In its usual sense, a pedigreed dog means a purebred dog, but with the recent popularity of designer mixes, pedigrees may now be kept for some crossbred or mixed breed dogs as well,” said Mahinderpal Singh, the main organiser and secretary of the Mohali Kennel Club.

Major General CS Bewli (retd), senior vice-president of the club, declared the results.

8 best dogs (breed wise)

  • Harcharan Singh’s German Shepherd
  • Rajesh Katyal’s Great Dane
  • Nirdosh Kumar’s Beagle
  • Ajay’s Boxer
  • Rai’s Labrador
  • Himanshu’s Pug
  • Gagan’s Bulldog
  • Aman and Komal’s Cane Corso
  • Best puppy - Harchand Singh’s German Shepherd
  • Best breed - Harchand Singh’s German Shepherd
  • Jagnandan was declared best child handler
  • Jyoti was declared best woman handler



Commuting on these roads a nightmare
Tribune News Service

An open manhole at Sector 6 in Panchkula.

The road separating Sector 4 and 5 in a bad shape at Panchkula. Tribune photos: Nitin Mittal

Panchkula, February 26
Commuting on potholed roads here is turning into a nightmare for motorists. City residents are finding it very difficult to drive on these roads, but the authorities have failed to repair the roads despite the former highlighting the problem a number of times.

A majority of roads in the city are in an utter state of neglect. The main road leading to Sectors 8, 9, 10 and the one running opposite these are full of potholes with uneven carpeting leading to a bumpy ride. Besides, the road separating Sectors 4 and 5 is also in a bad shape. The road near the roundabout of Sectors 10 and 11 is no better. The road going towards Industrial Area, Phase I, from Sector 15 is also clamouring for attention with deep potholes greeting commuters.

The internal roads of many sectors are also in a pitiable condition. The worst affected are Sectors 6, 7, 8, 9, 10 and internal roads of Industrial Area, Phase I and II. The slip road towards Mansa Devi Complex from Sector 7 and way back towards Command Hospital, Sectors 6 and 7 are also full of broken patches. The deadlock between the Haryana Urban Development Authority and the municipal corporation is also responsible for the poor condition of roads. Both HUDA and MC wash off their hands when it comes to repairing roads claiming that it does not fall in their area.



Struggle of an artiste brought to the fore
SD Sharma

Chandigarh, February 26
Mumbai-based Echelons theatre ensemble supported by the department of information, pubic relations and cultural affairs staged a Hindi play “Ad Maker” at the Randhawa auditorium. With all ingredients of a tense human drama, the play depicted the anguish of an young, energetic and highly imaginative film director whose calibre and genius could spell magic but he sadly ended up making Ad films only. The play progressed to make healthy criticism of well established film making houses in the country which employ such means to ensure their own progeny to dominate the film world.

Enacted with brilliant aesthetic prowess by the most accomplished pair of Ashu Sharma portraying a film maker and Aditi Khanna that of a lecturer delineated the struggle of any talented artiste coming from a sleepy village and aspiring for eminence in film world.

Audiences were reminded of a highly emotional scene from film Satyam Shivam Sundram replicated by Ashu on stage to a pin drop silence. A meaningful play with immaculately executed crisp dialogues, light and sound effects and brilliant acting spells made the play a spectacle of dramatic excellence. Both Ashu Sharma and Aditi Khanna had embellished the play with education in drama and experience in Bollywood.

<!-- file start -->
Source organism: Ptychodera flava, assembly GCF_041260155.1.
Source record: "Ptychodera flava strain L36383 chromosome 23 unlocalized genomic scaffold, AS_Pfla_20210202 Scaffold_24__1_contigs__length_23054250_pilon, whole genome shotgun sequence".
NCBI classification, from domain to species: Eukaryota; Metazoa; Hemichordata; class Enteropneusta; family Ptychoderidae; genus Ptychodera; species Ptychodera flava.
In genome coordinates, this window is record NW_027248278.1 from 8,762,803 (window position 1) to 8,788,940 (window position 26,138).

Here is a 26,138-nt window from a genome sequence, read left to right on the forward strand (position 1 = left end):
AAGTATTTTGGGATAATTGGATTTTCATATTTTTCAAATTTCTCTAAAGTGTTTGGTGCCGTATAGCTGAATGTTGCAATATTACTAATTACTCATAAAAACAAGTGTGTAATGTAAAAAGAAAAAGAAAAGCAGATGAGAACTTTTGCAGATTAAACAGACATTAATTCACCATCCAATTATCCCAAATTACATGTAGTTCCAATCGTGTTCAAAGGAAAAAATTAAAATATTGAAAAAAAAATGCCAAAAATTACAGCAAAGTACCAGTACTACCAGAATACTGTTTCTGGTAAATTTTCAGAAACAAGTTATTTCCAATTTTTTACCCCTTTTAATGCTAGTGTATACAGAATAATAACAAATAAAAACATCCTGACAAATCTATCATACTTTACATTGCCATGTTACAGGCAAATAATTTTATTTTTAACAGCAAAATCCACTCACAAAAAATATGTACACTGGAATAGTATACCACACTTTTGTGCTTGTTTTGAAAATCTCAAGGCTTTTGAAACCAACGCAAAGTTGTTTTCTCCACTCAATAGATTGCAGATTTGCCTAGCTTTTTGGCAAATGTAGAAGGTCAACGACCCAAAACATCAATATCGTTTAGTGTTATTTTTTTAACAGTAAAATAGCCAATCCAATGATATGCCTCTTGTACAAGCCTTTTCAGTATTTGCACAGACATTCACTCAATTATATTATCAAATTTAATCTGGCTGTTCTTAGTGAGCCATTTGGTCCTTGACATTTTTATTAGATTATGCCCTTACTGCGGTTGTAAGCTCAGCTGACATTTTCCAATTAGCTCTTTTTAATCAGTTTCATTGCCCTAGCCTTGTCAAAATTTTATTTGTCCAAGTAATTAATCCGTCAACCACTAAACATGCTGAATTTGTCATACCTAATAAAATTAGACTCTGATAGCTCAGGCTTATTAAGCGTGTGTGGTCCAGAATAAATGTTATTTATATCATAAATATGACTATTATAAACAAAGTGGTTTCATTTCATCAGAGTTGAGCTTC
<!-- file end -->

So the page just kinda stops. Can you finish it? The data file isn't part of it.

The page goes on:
Car panes smashed with stick
Tribune News Service

Chandigarh, February 26
Windowpanes of a car belonging to Vinod Kumar were found smashed in Sector 49 last night. The car was parked outside the house no 2873 and at around 3.45 am a man masked in a monkey cap smashed the windowpanes with a golf stick, alleged Kumar. He immediately called the PCR van but the accused managed to flee.

It is the second such incident in the past one week. Five days back few miscreants set a jeep on fire in Sector 39.

Kumar said the incident was recorded in the CCTV camera installed outside the house and alleged that someone has done it deliberately.

“Many girls and boys stay as paying guests in our locality and they always create ruckus at night. They even threaten us if we dare to oppose. Same thing has happened with my colleague living in the same locality. We have complained to the police but no one bothers about it. We are fed up now and want some stricter measure,” said Vinod Kumar.

“The CCTV footage is not clear but we hope to nab the accused soon. The owner called the PCR in the morning and a case against an unknown person has been registered,” said Sohan Singh, investigative officer.



Man found dead on rail track
Tribune News Service

Chandigarh, February 26
An unidentified man in his late thirties was found dead on the railway track near Kala Gram here this morning. A Government Railway Police official reached the spot and took the body in his possession.

The police said the victim might have been run over by a train during late-night hours on Saturday. Since there was no identity proof on the victim, it was not possible to identify him.

It could be an accident as the man might have tried to cross the track. It was possible that he received injuries in the legs in the process and died of excessive bleeding as no one came to his help due to darkness in the area.



Clean chit PU’s headache
The professor is accused in a recruitment scam at NIT, Jammu
Sumedha Sharma
Tribune news Service

Chandigarh, February 26
The issue of sanctioning permission to the CBI for the prosecution of chemical engineering professor RK Wanchoo is bound to create a storm in the forthcoming Syndicate on February 29 as the NIT, Jammu, in its latest communication to the PU, has once again given a clean clean chit to Wanchoo in the recruitment scam.

The Senate, held in December 2011, had decided to defer its decision on the sanction of prosecution against Wanchoo who was accused of tampering with the recommendations of a recruitment committee during his earlier posting in the National Institute of Technology, Jammu.